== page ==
Determination of the stoichiometry of st_YfdX was followed by corollary issues concerning the biological importance of such oligomerization. Chromosomal knockout and complementation assay using the S. Typhimurium UK-1 strain demonstrated that the monomer-forming mutant YfdX is non-functional (see Figure 6). The G. mellonella larvae-infection assay showed that the genetic knockout of YfdX could be complemented by the transient expression of the wild-type or the dimer-forming mutant, but not by that of the monomer-promoting mutant (see Figure 7). These data collectively suggest that the oligomerization of st_YfdX might be inevitable for its effectiveness. It is notable that we currently do not rule out the probability that the tetrameric and dimeric forms function differently in other cellular processes in which st_YfdX is involved.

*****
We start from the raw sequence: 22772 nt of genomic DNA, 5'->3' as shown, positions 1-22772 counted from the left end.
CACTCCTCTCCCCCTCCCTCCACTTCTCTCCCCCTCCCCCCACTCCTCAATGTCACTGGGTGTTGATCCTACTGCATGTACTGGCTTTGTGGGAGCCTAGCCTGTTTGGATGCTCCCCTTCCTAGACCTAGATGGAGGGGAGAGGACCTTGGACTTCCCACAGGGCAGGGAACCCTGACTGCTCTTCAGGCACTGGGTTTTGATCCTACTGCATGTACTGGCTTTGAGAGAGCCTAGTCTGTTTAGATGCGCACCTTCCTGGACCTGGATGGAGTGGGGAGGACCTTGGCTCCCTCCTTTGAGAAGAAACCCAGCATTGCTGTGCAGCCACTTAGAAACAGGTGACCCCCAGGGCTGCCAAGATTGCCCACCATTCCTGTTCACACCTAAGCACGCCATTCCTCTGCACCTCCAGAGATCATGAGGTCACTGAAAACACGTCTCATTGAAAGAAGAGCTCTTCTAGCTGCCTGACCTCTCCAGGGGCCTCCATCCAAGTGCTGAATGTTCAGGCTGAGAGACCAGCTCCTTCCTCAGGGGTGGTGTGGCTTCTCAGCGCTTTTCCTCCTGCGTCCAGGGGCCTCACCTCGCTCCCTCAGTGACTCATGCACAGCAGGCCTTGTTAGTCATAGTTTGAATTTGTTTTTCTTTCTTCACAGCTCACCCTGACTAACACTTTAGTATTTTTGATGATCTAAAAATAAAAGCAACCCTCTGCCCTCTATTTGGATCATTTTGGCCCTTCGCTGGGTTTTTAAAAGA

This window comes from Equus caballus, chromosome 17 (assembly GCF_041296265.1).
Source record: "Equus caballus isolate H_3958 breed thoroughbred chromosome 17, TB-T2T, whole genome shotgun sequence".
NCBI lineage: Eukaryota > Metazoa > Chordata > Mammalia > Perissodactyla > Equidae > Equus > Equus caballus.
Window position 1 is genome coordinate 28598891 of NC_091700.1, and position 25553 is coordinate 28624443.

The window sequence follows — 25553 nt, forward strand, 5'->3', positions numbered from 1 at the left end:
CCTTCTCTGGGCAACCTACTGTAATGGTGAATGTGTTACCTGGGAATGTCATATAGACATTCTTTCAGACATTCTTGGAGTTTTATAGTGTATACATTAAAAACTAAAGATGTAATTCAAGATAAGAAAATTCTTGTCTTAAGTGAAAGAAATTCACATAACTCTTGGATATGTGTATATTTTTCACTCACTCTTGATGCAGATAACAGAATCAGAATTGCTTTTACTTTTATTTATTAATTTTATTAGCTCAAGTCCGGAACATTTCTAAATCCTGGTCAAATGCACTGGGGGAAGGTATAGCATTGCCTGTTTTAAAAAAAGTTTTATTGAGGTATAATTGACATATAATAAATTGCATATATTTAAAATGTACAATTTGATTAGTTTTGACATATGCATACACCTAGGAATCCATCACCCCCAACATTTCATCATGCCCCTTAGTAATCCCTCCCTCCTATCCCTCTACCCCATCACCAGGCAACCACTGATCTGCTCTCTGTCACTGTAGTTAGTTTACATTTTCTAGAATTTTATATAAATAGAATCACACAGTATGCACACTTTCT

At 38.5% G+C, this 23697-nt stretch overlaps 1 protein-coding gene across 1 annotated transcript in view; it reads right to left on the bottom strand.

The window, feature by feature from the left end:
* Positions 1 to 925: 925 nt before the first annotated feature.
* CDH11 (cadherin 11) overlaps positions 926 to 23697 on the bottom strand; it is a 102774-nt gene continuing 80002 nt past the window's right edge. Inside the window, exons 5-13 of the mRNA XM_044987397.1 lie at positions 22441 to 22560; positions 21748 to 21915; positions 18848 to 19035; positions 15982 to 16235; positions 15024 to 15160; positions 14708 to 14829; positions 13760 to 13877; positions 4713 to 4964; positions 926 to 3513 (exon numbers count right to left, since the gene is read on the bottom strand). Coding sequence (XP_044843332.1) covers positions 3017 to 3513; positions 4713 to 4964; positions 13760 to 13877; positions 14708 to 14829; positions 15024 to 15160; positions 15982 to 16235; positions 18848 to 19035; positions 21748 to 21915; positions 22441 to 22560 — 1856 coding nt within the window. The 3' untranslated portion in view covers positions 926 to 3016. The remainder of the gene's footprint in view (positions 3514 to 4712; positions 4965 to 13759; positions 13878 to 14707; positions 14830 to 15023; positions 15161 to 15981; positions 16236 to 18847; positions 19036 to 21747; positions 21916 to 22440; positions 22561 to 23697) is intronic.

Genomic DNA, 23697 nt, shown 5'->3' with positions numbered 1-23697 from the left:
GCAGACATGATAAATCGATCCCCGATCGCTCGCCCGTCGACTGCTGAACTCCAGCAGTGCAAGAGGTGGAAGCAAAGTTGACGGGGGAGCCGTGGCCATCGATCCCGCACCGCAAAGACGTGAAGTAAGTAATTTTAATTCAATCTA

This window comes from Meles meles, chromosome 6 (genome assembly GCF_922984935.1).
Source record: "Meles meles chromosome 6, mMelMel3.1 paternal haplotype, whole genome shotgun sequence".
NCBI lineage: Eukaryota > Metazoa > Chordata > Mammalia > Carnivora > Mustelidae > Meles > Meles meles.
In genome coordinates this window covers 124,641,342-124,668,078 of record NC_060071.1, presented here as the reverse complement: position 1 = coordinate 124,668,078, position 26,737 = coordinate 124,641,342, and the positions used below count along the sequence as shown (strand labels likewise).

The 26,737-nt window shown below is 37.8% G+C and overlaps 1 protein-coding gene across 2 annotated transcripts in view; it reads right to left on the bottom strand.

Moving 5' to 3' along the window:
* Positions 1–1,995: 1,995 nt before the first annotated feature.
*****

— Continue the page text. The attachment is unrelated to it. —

YfdX Acts a Critical Dual Function in Antibiotic Susceptibility and Virulence